Facts, opinions, and the real story behind Mary Kay Cosmetics.

Mary Kay Recruiting Reality

This is the reality of Mary Kay: In order to recruit people, you have to hit up hundreds of strangers until someone finally says yes. So many women have had MK parties, have been to MK parties, have been potential recruits, have signed up to be a consultant and crashed and burned….

The market for Mary Kay in the United States is so worn out. But if you keep after strangers long enough, you’ll find some who are naive and will become consultants. This is sales director Jamie Taylor talking about how she drove 6 hours to meet a stranger in the hopes that she’d sign up.

Yes, when a stranger sends you a private message on social media and expresses interest, you get in that car and drive 6 hours!

No, no. That’s not how it works. And while this one became a sales director and it worked out well for Jamie’s commission check, that is the exception. Such a thing almost never happens.

But now you see why they brag on Instagram and Facebook about their material goods and the #mymklife. Once in a great while someone will see it, believe it, and end up signing up for the scam.


  1. roo2

    I was reading about Kristin Sharp saying how good it feels to say “No” more. That must of been advice for everyone except someone she is trying to sucker into a $3,000 star order. Hilarious.

  2. Cindylu

    Back in the early 1970’s Barbara Sunden, Anne Newbury, Dorothy Dingler etc. recruiting perfect strangers worked out. Heck you didn’t have to drive for miles to sell product or find recruits. Women were stay at home house wives and bored silly. Having coffee in your home or inviting women to drop by was the norm. However even back then it felt scummy to invite friends over just so you could earn extra products or a gift. Imagine the embarrassment when MK’s facial turned out to be a sales scam. Eventually all those mlm parties became annoying. Avon, Tupperware, Weekenders, Nu Skin, Park Lane Jewelry, Herbalife etc. With the internet we became aware that MK was a Pyramid scheme. We knew that like Phishing, identity theft scams, grandparents scam, romance scams etc. we are to avoid those. That’s why fewer women are falling for the unlimited revenue, NSD proposal that has run its course. Face it the USA, Canada etc are now well aware that too much of this simply no longer works 50 years later. The pink car is not free, meetings are not free, few women buy the over priced ever changing products, there is really no where to advertise and training is not free.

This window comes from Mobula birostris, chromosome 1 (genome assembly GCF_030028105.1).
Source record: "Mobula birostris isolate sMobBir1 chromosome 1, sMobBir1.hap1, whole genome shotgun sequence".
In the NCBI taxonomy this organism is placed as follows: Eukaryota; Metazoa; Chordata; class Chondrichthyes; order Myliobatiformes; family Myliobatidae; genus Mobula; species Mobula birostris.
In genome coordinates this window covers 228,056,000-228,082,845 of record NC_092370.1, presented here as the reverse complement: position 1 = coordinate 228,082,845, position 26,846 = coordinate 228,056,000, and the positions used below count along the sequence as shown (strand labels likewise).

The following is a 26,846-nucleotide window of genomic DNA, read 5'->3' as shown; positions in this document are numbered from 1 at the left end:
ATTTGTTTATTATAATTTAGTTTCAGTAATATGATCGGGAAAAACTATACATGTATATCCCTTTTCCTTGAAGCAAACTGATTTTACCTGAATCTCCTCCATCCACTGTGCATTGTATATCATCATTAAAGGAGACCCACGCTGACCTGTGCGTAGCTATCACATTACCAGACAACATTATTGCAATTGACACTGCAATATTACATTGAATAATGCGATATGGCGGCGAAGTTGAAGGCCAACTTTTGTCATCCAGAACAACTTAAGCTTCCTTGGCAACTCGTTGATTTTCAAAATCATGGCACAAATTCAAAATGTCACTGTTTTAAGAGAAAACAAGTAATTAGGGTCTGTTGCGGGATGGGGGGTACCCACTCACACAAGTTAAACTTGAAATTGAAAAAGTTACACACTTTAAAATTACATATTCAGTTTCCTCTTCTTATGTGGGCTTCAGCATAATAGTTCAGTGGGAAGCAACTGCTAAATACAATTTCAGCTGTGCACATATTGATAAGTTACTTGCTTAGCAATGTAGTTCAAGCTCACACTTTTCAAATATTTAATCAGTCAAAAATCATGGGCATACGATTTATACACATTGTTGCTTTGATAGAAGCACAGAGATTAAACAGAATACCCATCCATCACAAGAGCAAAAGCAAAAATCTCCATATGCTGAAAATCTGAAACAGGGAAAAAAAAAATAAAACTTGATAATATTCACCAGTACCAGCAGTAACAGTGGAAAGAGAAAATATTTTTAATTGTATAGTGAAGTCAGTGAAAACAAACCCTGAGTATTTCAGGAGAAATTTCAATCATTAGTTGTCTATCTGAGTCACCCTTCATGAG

1. TRACY

      When MK was started, the retail part of the business model made sense. There weren’t a lot of choices with products, and getting to the store to buy them was a bigger deal. Bring products to the women? Genius!

      Today? Ridiculous.

  3. Rebecca

    My best friend attended a Mary Kay party and got recruited as a consultant 10 years ago. After she crashed and burned, I was shocked at the amount of inventory she had sitting in her closet. She had never shown me previously. She didn’t even know what she had because her director placed the order for her on the day she signed-up (complete with a new credit card account to pay for it, of course). I sold her product on eBay to help pay-off her debt. You are doing a wonderful service with this site.

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